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  • After witnessing the violent rage shown by babies whenever deprived of an item they considered their own,

    目睹嬰兒因被剝奪一項認為是屬於自己的東西時所產生的暴怒後

  • Jean Piaget, a founding father of child psychology,

    Jean Piaget — 兒童心理學的創始之父

  • observed something profound about human nature.

    觀察到關於人性深刻的一面

  • Our sense of ownership emerges incredibly early.

    我們的擁有權意識出現的奇早

  • Why are we so clingy?

    但為什麼我們會如此的纏而不放?

  • There's a well-established phenomenon in psychology known as the endowment effect

    心理學有個被明確證實的現象,那就是稟賦效應

  • where we value items much more highly just as soon as we own them.

    此效應說明一旦我們擁有某項物品,就會更加的重視它

  • In one famous demonstration,

    在一項著名的例子中

  • students were given a choice between a coffee mug or a Swiss chocolate bar as a reward for helping out with research.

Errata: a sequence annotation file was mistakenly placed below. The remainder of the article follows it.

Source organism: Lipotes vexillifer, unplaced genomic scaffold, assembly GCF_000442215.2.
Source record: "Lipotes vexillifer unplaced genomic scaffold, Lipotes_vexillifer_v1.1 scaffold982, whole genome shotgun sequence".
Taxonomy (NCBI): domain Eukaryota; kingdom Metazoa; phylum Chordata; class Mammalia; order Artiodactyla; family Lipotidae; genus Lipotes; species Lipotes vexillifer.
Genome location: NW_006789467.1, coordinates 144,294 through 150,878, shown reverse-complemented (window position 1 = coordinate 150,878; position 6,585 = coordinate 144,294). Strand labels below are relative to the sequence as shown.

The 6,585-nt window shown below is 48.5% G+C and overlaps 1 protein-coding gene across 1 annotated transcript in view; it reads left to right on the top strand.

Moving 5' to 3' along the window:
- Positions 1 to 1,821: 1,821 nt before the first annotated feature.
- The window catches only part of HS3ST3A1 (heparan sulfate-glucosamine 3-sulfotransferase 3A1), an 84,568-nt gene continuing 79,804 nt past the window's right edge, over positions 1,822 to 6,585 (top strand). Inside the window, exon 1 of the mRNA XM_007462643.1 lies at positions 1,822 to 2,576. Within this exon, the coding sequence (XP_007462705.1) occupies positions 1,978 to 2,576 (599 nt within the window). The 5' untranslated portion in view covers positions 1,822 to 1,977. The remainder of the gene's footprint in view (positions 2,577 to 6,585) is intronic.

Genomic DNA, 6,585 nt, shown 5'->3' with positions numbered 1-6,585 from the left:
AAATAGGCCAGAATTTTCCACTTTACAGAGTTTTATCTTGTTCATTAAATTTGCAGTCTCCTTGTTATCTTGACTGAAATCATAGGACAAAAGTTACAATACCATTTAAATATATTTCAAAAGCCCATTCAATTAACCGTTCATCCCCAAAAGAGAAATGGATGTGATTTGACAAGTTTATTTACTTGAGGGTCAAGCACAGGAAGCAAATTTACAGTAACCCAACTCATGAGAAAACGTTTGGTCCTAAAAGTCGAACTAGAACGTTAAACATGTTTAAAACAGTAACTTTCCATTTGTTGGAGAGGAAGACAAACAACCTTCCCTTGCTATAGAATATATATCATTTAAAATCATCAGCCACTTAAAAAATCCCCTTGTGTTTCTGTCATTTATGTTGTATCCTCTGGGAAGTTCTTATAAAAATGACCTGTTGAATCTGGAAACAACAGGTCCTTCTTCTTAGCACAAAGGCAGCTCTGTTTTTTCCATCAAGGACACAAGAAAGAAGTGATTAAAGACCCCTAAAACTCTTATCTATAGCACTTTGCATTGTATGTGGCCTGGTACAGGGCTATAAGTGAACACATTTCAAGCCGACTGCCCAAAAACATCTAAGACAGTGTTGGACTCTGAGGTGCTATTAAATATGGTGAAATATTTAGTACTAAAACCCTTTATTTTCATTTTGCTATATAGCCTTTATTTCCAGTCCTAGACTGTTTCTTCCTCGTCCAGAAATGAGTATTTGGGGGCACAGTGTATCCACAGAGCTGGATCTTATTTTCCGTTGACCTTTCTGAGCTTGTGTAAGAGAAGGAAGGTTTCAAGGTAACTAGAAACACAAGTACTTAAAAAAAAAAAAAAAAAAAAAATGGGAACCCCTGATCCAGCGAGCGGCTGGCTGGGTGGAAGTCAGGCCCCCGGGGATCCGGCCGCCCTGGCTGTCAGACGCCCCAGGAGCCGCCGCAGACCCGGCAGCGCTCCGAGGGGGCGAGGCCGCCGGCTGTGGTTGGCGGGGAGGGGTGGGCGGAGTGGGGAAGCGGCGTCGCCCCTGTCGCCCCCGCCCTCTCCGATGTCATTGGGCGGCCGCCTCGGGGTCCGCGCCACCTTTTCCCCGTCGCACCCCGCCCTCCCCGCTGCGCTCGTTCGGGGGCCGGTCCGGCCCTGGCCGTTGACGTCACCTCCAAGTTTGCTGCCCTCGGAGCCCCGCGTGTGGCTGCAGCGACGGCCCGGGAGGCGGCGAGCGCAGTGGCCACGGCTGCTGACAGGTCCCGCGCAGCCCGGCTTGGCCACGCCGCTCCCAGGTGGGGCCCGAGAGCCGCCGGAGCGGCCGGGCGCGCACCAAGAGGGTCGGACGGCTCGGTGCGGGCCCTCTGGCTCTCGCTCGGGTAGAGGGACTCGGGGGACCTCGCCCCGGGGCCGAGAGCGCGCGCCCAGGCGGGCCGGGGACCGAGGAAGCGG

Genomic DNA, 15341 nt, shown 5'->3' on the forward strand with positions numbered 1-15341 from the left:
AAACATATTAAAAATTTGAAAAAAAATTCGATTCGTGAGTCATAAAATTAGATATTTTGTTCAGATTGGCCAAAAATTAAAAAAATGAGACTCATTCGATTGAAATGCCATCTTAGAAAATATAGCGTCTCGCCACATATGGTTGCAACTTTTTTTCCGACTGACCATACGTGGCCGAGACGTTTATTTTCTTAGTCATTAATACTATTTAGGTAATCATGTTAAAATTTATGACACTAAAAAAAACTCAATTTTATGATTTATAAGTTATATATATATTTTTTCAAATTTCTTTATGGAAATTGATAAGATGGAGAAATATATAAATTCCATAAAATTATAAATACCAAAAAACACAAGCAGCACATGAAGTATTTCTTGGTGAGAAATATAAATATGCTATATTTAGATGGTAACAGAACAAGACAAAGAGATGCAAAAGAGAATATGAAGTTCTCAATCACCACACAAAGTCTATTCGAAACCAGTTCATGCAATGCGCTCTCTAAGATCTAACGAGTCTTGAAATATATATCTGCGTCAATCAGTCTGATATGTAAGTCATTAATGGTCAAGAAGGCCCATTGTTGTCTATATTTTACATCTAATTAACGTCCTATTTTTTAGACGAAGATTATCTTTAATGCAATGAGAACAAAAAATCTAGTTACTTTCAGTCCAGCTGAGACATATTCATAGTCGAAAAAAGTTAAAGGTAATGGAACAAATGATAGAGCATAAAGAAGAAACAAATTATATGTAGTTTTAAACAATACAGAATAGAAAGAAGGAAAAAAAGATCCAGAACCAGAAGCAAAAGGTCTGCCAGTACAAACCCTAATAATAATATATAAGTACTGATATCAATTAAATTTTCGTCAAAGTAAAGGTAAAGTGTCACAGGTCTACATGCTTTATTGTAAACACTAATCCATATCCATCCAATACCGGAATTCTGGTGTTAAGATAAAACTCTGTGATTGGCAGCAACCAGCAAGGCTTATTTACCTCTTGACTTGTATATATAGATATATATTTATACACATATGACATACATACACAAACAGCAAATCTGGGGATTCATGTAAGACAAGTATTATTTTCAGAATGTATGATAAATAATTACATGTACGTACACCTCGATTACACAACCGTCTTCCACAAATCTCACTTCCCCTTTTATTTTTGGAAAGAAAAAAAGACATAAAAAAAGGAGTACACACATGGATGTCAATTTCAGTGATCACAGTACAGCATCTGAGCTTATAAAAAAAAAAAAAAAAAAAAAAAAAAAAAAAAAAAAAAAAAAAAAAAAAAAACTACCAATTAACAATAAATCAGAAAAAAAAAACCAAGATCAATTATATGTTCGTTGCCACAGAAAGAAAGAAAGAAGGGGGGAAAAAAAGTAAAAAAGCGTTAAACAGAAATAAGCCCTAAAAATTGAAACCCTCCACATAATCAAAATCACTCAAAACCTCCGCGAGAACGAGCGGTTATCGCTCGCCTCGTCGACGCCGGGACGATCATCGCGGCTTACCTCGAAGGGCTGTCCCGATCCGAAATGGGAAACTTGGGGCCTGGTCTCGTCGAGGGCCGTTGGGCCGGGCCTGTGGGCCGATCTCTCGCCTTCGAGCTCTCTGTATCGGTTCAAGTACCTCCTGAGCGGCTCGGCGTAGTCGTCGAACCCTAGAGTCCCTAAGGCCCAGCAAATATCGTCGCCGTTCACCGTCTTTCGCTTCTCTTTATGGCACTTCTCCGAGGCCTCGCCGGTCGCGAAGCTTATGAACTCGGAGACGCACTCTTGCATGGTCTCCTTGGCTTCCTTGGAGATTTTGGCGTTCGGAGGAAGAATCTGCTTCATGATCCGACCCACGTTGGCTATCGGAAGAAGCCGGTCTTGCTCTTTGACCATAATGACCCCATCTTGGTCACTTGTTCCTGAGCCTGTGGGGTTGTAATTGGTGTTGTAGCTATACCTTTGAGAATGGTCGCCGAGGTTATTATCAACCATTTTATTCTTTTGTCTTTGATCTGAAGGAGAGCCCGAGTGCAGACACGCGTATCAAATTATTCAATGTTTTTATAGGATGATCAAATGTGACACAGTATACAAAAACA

學生因為幫忙做研究,所以可以從咖啡杯和瑞士巧克力棒之間做選擇當為獎賞

  • Half chose the mug, and half chose the chocolate.

    有一半的學生選擇咖啡杯,另一半的選擇巧克力棒

  • That is, they seemed to value the two rewards similarly.

    也就是說,他們似乎同樣重視這兩個獎賞

  • Other students were given a mug first

    一組學生首先獲得一個馬克杯

  • and then a surprise chance to swap it for a chocolate bar,

    接著他們獲得了一個驚喜的機會可以將手中的馬克杯換成巧克力棒

  • but only 11% wanted to.

    但結果只有 11% 的學生想要交換

  • Yet another group started out with chocolate,

    另一組學生則是先獲得巧克力棒

  • and most preferred to keep it rather than swap.

    結果也顯示學生選擇保留巧克力棒而非交換成馬克杯

  • In other words, the students nearly always put greater value on whichever reward they started out with.